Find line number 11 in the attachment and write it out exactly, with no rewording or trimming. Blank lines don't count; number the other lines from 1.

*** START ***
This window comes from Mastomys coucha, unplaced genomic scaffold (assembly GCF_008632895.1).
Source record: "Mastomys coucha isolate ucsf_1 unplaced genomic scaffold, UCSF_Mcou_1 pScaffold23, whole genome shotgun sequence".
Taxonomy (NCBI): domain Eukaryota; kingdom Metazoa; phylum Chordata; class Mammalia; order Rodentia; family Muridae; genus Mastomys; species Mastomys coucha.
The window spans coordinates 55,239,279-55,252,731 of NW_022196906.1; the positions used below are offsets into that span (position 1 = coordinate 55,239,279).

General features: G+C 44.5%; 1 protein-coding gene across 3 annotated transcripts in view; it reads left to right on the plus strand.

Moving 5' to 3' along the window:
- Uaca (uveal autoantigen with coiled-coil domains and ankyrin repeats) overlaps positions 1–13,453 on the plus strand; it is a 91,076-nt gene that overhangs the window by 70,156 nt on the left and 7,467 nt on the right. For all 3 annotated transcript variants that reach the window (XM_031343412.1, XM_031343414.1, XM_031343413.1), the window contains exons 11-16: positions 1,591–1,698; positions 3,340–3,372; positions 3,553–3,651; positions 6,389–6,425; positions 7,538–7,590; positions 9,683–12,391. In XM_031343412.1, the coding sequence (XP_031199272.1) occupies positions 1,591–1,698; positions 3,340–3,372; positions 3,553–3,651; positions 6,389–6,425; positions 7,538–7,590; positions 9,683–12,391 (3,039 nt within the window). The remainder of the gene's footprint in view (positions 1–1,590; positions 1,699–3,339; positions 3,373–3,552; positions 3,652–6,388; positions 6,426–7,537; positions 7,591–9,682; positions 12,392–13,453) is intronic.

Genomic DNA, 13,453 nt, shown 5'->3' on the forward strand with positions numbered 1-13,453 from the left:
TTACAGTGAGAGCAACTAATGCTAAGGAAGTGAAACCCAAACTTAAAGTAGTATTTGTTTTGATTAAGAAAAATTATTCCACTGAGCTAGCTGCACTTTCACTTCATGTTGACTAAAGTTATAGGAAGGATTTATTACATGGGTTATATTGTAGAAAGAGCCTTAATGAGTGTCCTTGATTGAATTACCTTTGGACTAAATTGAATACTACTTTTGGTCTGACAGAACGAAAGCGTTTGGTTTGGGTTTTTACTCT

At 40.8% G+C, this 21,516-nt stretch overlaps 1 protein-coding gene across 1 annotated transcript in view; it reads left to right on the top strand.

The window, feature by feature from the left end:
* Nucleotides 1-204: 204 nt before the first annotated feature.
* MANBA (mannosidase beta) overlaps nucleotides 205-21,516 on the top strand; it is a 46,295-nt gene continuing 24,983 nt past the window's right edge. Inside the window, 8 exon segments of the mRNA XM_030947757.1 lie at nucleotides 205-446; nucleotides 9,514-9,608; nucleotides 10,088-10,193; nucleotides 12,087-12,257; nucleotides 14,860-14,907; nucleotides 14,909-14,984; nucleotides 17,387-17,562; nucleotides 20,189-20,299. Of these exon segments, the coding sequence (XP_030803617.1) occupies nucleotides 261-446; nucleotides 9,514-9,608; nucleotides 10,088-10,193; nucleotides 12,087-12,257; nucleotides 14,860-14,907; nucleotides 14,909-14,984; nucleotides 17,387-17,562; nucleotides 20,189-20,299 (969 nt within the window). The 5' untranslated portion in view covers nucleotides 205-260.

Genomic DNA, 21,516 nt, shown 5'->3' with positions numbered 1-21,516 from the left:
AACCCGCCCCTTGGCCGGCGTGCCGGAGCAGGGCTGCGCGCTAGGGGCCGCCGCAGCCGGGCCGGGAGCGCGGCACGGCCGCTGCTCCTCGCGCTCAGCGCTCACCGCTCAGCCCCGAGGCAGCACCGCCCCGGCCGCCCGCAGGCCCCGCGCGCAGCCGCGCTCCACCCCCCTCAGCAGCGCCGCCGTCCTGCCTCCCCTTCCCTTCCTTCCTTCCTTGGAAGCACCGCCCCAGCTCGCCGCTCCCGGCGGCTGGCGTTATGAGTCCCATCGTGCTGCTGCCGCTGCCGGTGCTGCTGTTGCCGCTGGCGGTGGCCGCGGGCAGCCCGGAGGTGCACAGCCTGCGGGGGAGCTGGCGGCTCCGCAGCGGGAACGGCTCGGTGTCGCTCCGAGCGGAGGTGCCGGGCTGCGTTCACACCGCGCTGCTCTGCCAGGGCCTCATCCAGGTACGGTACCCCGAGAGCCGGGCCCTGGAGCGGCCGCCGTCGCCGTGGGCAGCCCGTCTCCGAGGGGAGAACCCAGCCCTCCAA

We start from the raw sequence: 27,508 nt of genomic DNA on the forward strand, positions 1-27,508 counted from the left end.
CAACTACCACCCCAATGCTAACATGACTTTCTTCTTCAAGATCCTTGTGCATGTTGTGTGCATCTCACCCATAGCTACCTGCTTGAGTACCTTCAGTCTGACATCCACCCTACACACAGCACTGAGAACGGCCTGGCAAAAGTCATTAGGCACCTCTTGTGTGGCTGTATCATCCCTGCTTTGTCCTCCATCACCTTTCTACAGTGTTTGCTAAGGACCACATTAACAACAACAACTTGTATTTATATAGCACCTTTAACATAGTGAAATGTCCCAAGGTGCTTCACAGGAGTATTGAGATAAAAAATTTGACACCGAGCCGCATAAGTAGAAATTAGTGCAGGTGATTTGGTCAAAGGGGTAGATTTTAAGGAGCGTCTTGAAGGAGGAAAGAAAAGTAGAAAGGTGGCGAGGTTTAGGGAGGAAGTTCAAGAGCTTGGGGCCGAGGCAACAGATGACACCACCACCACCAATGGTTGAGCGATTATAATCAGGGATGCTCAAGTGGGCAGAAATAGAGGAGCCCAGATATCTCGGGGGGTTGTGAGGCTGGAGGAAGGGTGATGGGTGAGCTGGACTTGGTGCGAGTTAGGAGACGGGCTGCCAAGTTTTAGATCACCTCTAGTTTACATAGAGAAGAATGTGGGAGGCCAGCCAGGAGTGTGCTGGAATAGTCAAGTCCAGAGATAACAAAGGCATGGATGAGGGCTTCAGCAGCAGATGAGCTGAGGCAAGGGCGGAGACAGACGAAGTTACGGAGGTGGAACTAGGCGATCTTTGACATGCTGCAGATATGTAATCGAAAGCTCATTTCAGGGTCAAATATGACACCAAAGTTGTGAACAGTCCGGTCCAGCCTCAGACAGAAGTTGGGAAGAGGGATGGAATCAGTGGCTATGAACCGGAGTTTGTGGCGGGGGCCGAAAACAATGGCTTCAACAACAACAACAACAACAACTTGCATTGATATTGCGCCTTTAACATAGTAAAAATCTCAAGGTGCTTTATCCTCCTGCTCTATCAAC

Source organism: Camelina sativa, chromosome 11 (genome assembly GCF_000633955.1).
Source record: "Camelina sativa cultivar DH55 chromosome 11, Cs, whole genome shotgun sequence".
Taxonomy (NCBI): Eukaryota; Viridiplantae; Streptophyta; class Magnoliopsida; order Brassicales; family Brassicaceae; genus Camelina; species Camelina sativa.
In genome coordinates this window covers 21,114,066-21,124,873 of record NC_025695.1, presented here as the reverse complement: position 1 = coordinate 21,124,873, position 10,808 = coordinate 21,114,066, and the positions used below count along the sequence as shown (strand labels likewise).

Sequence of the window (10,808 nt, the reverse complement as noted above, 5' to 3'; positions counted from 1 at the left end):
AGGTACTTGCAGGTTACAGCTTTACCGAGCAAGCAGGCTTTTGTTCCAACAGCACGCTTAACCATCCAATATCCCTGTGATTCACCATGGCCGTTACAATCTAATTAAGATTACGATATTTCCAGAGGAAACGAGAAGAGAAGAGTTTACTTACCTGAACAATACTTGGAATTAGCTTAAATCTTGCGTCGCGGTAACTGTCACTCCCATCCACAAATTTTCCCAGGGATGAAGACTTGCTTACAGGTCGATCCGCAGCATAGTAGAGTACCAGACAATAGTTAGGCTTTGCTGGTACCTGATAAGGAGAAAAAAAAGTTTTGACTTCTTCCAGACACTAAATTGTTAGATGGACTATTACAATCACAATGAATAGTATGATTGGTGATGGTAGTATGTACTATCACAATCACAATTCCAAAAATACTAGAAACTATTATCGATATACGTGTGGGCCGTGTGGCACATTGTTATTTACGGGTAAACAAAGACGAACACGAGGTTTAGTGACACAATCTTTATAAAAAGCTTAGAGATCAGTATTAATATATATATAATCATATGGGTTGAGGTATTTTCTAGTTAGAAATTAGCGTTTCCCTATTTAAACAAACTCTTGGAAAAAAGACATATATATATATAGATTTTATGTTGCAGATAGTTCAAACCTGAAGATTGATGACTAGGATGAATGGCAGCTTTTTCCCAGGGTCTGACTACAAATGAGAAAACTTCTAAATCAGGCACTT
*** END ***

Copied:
The window, feature by feature from the left end: